Thus, to obtain a search warrant, a law enforcement officer must provide an affidavit to the magistrate or judge asserting that there is probable cause—meaning, reasonable suspicion—that evidence of a crime is present on the premises.

A police officer must submit a search warrant affidavit to the judge. This document gives the reasons why they should allow law enforcement to search. Sometimes an affidavit will include statements from a confidential informant.

However, if the sworn affidavit is based on false or misleading information, the subsequent warrant effectively violates the person's Fourth Amendment rights.

Suppose the judge determines during a Franks hearing that the information in the affidavit was false or deliberately misleading. In that case, any evidence obtained from the subsequent search can be considered “fruit of a poisonous tree” and thus inadmissible in court.

What Is the Process of Filing a Franks Motion?

Filing a Franks motion in California involves several steps:

  • Submitting the motion and related evidence: The defense submits the motion, detailing why they believe the warrant was obtained under false pretenses or with reckless disregard for the truth. Alongside this, they must provide prima facie evidence supporting these claims.
  • Court review: The judge reviews the motion and the preliminary evidence. If the defense has made a strong enough case, the judge will schedule a Franks hearing, typically in the judge's chambers.
  • Franks hearing: During the hearing, the defense may need to subpoena witnesses to testify about the alleged misconduct. The judge may also question the affiant (who wrote the warrant affidavit) to determine whether it contains falsehoods, misrepresentations, inaccuracies, or material omissions.

What is the Burden of Proof When Filing a Franks Motion?

For a motion to be considered by the court, specific criteria must be met in terms of the evidence presented:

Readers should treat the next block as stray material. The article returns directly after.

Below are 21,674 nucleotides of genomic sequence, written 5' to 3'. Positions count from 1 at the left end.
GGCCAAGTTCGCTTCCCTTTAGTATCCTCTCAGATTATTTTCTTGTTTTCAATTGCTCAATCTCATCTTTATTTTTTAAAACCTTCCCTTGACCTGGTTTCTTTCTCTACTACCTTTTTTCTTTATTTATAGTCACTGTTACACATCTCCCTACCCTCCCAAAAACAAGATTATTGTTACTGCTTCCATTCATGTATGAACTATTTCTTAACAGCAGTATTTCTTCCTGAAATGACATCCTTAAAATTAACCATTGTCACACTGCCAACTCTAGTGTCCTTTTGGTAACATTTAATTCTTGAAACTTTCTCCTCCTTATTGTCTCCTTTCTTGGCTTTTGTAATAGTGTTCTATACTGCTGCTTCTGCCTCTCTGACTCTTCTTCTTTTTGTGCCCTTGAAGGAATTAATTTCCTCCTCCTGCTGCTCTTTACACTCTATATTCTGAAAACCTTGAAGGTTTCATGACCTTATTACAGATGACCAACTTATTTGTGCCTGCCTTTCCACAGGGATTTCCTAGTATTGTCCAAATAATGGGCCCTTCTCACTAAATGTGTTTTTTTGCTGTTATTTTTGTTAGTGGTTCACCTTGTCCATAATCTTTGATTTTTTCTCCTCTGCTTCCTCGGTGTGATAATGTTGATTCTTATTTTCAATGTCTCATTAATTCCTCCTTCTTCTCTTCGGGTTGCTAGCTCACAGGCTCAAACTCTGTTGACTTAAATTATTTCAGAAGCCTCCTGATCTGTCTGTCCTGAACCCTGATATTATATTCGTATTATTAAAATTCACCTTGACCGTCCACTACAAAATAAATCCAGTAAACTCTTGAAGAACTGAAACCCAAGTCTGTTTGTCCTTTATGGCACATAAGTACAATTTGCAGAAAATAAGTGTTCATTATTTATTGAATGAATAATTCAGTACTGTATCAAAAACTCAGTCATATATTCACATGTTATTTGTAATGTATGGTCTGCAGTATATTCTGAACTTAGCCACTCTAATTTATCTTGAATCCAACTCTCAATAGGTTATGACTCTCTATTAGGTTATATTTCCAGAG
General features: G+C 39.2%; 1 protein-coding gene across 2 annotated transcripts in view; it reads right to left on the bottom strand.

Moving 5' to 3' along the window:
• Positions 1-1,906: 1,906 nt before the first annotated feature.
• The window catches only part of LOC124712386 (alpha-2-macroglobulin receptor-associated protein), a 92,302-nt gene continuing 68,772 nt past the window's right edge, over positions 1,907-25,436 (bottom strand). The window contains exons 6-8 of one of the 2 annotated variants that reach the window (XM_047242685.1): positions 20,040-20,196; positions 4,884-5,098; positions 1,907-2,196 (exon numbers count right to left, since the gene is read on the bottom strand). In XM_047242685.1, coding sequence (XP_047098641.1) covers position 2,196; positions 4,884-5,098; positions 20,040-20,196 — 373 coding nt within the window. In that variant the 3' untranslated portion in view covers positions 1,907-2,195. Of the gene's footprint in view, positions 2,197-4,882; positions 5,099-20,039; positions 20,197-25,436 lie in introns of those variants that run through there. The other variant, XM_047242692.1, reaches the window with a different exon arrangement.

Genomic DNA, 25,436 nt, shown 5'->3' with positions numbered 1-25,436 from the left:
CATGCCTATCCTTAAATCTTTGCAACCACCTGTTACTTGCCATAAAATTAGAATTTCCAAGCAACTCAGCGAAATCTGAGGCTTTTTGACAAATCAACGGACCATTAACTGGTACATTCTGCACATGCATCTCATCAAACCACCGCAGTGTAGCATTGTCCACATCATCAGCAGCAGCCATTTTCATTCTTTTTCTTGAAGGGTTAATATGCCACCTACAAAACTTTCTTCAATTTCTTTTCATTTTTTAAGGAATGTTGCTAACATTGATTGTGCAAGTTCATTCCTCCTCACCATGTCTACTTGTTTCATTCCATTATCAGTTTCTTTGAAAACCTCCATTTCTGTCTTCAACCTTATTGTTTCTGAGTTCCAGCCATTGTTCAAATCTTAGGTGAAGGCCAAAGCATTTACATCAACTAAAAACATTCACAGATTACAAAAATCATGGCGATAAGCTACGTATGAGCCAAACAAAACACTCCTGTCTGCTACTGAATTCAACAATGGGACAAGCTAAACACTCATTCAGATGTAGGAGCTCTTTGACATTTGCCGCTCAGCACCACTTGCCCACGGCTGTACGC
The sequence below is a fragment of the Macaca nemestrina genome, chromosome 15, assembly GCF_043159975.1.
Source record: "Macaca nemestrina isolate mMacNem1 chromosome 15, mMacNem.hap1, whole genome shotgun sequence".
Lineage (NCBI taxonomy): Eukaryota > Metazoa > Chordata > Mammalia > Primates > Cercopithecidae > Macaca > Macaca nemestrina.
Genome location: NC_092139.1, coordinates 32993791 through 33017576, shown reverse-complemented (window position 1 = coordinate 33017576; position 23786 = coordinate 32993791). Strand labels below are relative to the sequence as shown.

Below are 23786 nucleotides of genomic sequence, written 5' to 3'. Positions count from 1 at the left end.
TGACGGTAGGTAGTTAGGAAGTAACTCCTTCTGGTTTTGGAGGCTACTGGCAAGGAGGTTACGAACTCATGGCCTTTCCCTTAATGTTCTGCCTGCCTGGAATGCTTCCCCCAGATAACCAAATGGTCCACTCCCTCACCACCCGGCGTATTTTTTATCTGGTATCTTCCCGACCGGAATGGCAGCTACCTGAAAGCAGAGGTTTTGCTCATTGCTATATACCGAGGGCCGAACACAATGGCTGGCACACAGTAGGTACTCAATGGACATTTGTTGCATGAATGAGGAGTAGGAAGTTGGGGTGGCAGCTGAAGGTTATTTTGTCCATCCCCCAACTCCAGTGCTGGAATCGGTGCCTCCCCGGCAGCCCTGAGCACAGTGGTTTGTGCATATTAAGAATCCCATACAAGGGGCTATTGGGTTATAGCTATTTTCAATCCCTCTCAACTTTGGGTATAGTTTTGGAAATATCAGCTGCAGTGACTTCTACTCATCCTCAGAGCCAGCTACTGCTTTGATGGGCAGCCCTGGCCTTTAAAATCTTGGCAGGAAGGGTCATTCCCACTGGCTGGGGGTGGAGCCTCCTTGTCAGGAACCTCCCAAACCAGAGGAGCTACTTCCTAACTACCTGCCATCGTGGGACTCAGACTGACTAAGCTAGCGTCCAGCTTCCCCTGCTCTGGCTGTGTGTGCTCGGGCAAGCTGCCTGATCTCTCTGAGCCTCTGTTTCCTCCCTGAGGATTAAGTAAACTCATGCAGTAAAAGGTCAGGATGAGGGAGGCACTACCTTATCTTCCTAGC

• The defendant must have made a “substantial” preliminary showing that the warrant affidavit was misleading, false, or contained material omissions.
  • The defendant must argue that an officer knew of the falsity at the time of submission. In other words, they deliberately misled the court or acted with reckless disregard for the truth.
  • The defendant must prove that the misleading statements or omissions were material to the court's decision to issue the warrant.

Notably, the motion can also show that authorities intentionally omitted the affidavit material information that would have negated the granting of a warrant. If the trial court finds the motion persuasive, the judge will hold a Franks hearing, an evidentiary hearing held in the judge's chambers.

What Happens If the Franks Motion is Granted?

During the hearing, the defense attorney can present evidence of why the search warrant should not have been ordered.

What Happens If the Franks Motion is Granted?
If a judge grants the Franks motion, some or all of the evidence in the warrant could be suppressed.

The judge at the suppression hearing could question the officer who wrote the affidavit, known as the affiant. The judge asks questions to determine if the affidavit has false information, misrepresentations, or is inaccurate.

A successful Franks motion can have far-reaching implications for your case. If the judge grants the motion after the Franks hearing, it means that some or all the evidence procured from the disputed warrant becomes inadmissible in court and must be suppressed.

A motion to quash an arrest warrant is a claim that an arrest warrant is invalid or illegal. This could significantly impact the case's trajectory, possibly turning the tide in your favor. You can contact us for a case review by phone or through the contact form. Eisner Gorin LLP has offices in Los Angeles, CA.